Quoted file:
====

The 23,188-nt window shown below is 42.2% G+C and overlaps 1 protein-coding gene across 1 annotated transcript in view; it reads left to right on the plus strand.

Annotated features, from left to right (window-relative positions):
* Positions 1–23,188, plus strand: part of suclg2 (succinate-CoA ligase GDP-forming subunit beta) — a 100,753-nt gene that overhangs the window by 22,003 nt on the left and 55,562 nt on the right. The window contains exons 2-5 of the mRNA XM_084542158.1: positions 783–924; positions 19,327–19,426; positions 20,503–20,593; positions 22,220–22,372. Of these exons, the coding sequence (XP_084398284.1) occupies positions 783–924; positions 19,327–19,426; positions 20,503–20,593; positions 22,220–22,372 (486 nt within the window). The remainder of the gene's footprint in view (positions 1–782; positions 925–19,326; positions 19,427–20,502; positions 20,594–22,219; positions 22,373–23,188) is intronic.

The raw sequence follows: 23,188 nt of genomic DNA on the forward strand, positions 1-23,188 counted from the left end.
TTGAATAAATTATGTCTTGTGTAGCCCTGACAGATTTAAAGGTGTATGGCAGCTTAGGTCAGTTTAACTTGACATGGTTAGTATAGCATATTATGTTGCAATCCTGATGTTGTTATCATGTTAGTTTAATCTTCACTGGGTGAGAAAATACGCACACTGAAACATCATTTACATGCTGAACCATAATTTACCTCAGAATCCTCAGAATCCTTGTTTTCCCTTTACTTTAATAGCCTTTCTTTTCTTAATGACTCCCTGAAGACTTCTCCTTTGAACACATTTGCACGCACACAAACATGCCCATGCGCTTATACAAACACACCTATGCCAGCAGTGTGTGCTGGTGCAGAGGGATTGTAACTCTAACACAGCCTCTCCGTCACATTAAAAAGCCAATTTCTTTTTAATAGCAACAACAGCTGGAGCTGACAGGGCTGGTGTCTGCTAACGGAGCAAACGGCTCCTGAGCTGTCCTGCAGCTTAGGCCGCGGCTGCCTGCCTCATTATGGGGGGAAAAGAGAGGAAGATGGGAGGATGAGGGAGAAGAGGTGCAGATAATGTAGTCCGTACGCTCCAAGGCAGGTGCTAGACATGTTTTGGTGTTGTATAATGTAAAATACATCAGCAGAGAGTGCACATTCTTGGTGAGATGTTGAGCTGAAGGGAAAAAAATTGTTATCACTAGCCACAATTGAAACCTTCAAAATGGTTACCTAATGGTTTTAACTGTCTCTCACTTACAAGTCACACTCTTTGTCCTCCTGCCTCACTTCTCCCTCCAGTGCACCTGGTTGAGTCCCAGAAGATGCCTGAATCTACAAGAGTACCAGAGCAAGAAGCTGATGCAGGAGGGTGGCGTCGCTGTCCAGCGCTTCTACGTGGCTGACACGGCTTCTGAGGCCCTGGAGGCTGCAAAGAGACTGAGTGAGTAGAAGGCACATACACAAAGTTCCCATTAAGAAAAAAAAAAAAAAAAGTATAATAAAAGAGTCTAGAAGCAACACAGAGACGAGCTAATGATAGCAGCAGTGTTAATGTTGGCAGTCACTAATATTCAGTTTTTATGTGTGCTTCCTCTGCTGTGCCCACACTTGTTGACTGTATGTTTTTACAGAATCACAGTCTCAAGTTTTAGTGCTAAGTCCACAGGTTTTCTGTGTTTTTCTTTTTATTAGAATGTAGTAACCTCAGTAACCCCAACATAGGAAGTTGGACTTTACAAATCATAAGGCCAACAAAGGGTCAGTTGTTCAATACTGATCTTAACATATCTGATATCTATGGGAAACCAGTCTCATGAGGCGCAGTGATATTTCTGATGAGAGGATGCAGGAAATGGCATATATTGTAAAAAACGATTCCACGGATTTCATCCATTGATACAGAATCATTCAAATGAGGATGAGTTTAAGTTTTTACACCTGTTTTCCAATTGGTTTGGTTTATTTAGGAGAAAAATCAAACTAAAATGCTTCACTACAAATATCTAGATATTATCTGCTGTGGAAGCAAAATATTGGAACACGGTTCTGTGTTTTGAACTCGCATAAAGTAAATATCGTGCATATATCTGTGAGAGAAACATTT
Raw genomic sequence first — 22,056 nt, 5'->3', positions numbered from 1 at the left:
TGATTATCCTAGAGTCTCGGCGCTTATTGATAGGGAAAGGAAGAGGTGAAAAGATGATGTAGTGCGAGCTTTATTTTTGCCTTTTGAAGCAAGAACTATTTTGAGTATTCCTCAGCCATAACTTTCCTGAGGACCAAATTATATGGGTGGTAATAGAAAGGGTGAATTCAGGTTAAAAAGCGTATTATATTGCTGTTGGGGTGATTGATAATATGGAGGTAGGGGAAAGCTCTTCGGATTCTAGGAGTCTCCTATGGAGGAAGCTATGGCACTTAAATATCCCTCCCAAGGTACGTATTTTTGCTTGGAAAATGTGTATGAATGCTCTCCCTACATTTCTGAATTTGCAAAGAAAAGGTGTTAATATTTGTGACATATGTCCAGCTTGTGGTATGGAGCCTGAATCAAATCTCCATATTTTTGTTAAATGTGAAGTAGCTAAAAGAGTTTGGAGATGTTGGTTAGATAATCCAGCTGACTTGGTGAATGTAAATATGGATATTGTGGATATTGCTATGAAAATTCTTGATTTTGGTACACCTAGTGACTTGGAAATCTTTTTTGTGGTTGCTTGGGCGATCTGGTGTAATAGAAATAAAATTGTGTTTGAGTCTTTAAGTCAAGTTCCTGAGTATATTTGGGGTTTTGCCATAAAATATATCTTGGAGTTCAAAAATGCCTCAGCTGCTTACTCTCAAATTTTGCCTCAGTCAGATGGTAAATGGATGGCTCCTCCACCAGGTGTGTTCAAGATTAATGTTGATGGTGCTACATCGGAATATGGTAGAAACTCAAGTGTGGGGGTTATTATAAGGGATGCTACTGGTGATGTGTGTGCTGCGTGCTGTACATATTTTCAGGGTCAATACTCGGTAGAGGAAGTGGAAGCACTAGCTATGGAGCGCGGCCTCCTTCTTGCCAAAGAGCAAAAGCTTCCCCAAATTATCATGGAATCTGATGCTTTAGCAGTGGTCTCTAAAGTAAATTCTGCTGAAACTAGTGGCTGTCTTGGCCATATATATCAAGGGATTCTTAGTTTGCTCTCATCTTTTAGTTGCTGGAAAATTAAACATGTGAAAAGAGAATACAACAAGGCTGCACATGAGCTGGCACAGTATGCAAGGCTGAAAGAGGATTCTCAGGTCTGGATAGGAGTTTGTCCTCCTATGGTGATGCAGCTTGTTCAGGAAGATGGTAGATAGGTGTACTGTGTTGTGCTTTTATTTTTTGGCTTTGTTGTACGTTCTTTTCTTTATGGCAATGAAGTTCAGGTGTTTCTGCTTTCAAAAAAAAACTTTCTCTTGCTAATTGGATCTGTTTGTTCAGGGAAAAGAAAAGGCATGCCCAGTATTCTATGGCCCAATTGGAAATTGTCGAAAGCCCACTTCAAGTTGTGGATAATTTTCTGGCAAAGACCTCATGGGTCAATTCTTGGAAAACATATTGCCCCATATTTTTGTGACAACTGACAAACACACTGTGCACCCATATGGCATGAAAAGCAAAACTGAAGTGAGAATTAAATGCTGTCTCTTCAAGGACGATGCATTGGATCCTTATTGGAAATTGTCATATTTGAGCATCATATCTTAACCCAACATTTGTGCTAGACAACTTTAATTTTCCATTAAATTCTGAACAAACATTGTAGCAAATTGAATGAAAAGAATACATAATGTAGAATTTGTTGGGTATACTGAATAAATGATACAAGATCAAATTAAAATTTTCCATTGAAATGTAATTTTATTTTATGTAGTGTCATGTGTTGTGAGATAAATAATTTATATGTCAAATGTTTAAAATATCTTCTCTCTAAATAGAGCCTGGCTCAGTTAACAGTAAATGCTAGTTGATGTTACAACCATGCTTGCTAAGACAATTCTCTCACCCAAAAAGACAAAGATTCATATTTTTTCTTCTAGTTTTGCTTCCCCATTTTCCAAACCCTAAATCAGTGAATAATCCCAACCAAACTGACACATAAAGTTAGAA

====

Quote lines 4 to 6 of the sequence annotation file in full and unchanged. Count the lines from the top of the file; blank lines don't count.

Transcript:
The raw sequence follows: 23,188 nt of genomic DNA on the forward strand, positions 1-23,188 counted from the left end.
TTGAATAAATTATGTCTTGTGTAGCCCTGACAGATTTAAAGGTGTATGGCAGCTTAGGTCAGTTTAACTTGACATGGTTAGTATAGCATATTATGTTGCAATCCTGATGTTGTTATCATGTTAGTTTAATCTTCACTGGGTGAGAAAATACGCACACTGAAACATCATTTACATGCTGAACCATAATTTACCTCAGAATCCTCAGAATCCTTGTTTTCCCTTTACTTTAATAGCCTTTCTTTTCTTAATGACTCCCTGAAGACTTCTCCTTTGAACACATTTGCACGCACACAAACATGCCCATGCGCTTATACAAACACACCTATGCCAGCAGTGTGTGCTGGTGCAGAGGGATTGTAACTCTAACACAGCCTCTCCGTCACATTAAAAAGCCAATTTCTTTTTAATAGCAACAACAGCTGGAGCTGACAGGGCTGGTGTCTGCTAACGGAGCAAACGGCTCCTGAGCTGTCCTGCAGCTTAGGCCGCGGCTGCCTGCCTCATTATGGGGGGAAAAGAGAGGAAGATGGGAGGATGAGGGAGAAGAGGTGCAGATAATGTAGTCCGTACGCTCCAAGGCAGGTGCTAGACATGTTTTGGTGTTGTATAATGTAAAATACATCAGCAGAGAGTGCACATTCTTGGTGAGATGTTGAGCTGAAGGGAAAAAAATTGTTATCACTAGCCACAATTGAAACCTTCAAAATGGTTACCTAATGGTTTTAACTGTCTCTCACTTACAAGTCACACTCTTTGTCCTCCTGCCTCACTTCTCCCTCCAGTGCACCTGGTTGAGTCCCAGAAGATGCCTGAATCTACAAGAGTACCAGAGCAAGAAGCTGATGCAGGAGGGTGGCGTCGCTGTCCAGCGCTTCTACGTGGCTGACACGGCTTCTGAGGCCCTGGAGGCTGCAAAGAGACTGAGTGAGTAGAAGGCACATACACAAAGTTCCCATTAAGAAAAAAAAAAAAAAAAGTATAATAAAAGAGTCTAGAAGCAACACAGAGACGAGCTAATGATAGCAGCAGTGTTAATGTTGGCAGTCACTAATATTCAGTTTTTATGTGTGCTTCCTCTGCTGTGCCCACACTTGTTGACTGTATGTTTTTACAGAATCACAGTCTCAAGTTTTAGTGCTAAGTCCACAGGTTTTCTGTGTTTTTCTTTTTATTAGAATGTAGTAACCTCAGTAACCCCAACATAGGAAGTTGGACTTTACAAATCATAAGGCCAACAAAGGGTCAGTTGTTCAATACTGATCTTAACATATCTGATATCTATGGGAAACCAGTCTCATGAGGCGCAGTGATATTTCTGATGAGAGGATGCAGGAAATGGCATATATTGTAAAAAACGATTCCACGGATTTCATCCATTGATACAGAATCATTCAAATGAGGATGAGTTTAAGTTTTTACACCTGTTTTCCAATTGGTTTGGTTTATTTAGGAGAAAAATCAAACTAAAATGCTTCACTACAAATATCTAGATATTATCTGCTGTGGAAGCAAAATATTGGAACACGGTTCTGTGTTTTGAACTCGCATAAAGTAAATATCGTGCATATATCTGTGAGAGAAACATTT
Raw genomic sequence first — 22,056 nt, 5'->3', positions numbered from 1 at the left: